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The iMac Pro is a beast, but it's not for everybody

‘Pro’ means something different on the iMac than on the MacBook

Photography by James Bareham

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The iMac Pro is available to order today, and if you're a Mac user, you're almost surely going to covet it. But for most people, it's a better idea to covet this machine than it is to actually acquire it. It starts at $4,999 and configuring its various options will rocket the price up from there.

Apple originally announced the iMac Pro back in June, so if you're in the market for a computer like this, you likely already know most of what I'm about to tell you. The dearth of extremely high-powered Macs since the "trash can" Mac Pro has raised the stakes and the interest level among pros for this machine. So people are paying attention and probably are already speccing out their dream machine even as you read this.

But for the sake of completeness, here's the deal: the iMac Pro features Intel Xeon W-class processors with 8, 10, 14, or 18 cores — though for most tasks, Apple seems to be directing people to the 10-core model because its higher frequency is often more important than simply adding cores. You can also choose between two Radeon Pro Vega graphics options.

It comes with four Thunderbolt/USB-C ports, four USB-A ports, 10Gb Ethernet, an SDXC card slot that supports UHS-II speeds, and a headphone jack. It has the same screen as the current 27-inch iMac Retina 5K and it is as beautiful on the Pro as it is on that other machine.

The iMac Pro also has the usual complement of RAM and storage options — though "usual" in this case of course means top-flight components and the opportunity to get as much as 128GB of RAM. (The base model has 32GB of RAM and 1TB of storage.) Apple says that the entire system has been optimized throughout so the iMac Pro will perform better than a custom-built workstation using the same components. Apple also argues that building a comparable workstation with comparable components will end up costing you as much or more than the iMac Pro.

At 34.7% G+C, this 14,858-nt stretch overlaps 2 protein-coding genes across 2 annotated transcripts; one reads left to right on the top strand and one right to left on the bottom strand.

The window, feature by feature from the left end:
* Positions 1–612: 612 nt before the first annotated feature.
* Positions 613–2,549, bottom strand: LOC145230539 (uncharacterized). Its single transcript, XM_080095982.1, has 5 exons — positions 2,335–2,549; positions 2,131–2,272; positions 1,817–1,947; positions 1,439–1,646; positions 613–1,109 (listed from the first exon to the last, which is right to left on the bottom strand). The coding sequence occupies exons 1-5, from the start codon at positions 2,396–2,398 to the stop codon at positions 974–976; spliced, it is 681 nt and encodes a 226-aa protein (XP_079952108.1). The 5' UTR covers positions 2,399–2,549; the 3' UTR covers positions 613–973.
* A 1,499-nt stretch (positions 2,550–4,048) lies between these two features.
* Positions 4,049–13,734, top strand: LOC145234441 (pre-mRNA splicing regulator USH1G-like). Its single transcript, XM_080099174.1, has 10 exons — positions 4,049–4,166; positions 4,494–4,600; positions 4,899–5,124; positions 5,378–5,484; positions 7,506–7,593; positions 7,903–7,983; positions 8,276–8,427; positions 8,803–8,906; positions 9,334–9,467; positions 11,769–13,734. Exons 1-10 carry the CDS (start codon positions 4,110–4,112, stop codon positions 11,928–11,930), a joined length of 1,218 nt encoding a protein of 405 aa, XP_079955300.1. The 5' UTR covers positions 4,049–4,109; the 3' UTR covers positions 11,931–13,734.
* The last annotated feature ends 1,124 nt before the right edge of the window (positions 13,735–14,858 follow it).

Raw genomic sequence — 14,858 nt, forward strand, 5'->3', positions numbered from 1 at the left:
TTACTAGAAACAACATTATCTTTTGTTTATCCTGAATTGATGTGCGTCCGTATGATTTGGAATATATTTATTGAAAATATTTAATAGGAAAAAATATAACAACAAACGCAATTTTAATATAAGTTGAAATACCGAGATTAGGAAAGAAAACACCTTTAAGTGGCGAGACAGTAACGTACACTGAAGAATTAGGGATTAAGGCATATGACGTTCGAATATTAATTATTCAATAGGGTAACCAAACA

Much of that integration comes thanks to new, custom silicon that Apple is calling the T2. It's an integrated system that handles a ton of the deep computer controls that are usually handled by disparate parts of the motherboard. It handles audio, the image processing for the upgraded 1080p camera, and other system management functions. It also acts as a more powerful SSD controller, handling the compute load of file encryption directly rather than having it bog down your main processor.

If all those specs make your eyes glaze over, there's a simpler bottom line: where the MacBook Pro is a computer that makes sense for pretty much anybody, the iMac Pro really is meant for "professionals."

Defining that word in the context of the iMac Pro is tricky, but in a general sense it's people who are going to need very powerful processors and modern graphics cards to do intensive computing tasks. Think VR development, working natively with 8K video, scientific modeling, machine learning, and the like.

Apple made the aggressive decision to cram all of that power into a form factor that's essentially identical to the current 27-inch iMac. It has the same 5K screen, the same dimensions, and the same stand. The differences on the outside are subtle. The air vent on the back is a little bigger and blows out a little hotter, but it still should remain silent most of the time. It comes in a darker Space Gray color and comes with black accessories — even the power cable and included Lightning cable are black (and no, you can't buy them separately, sorry).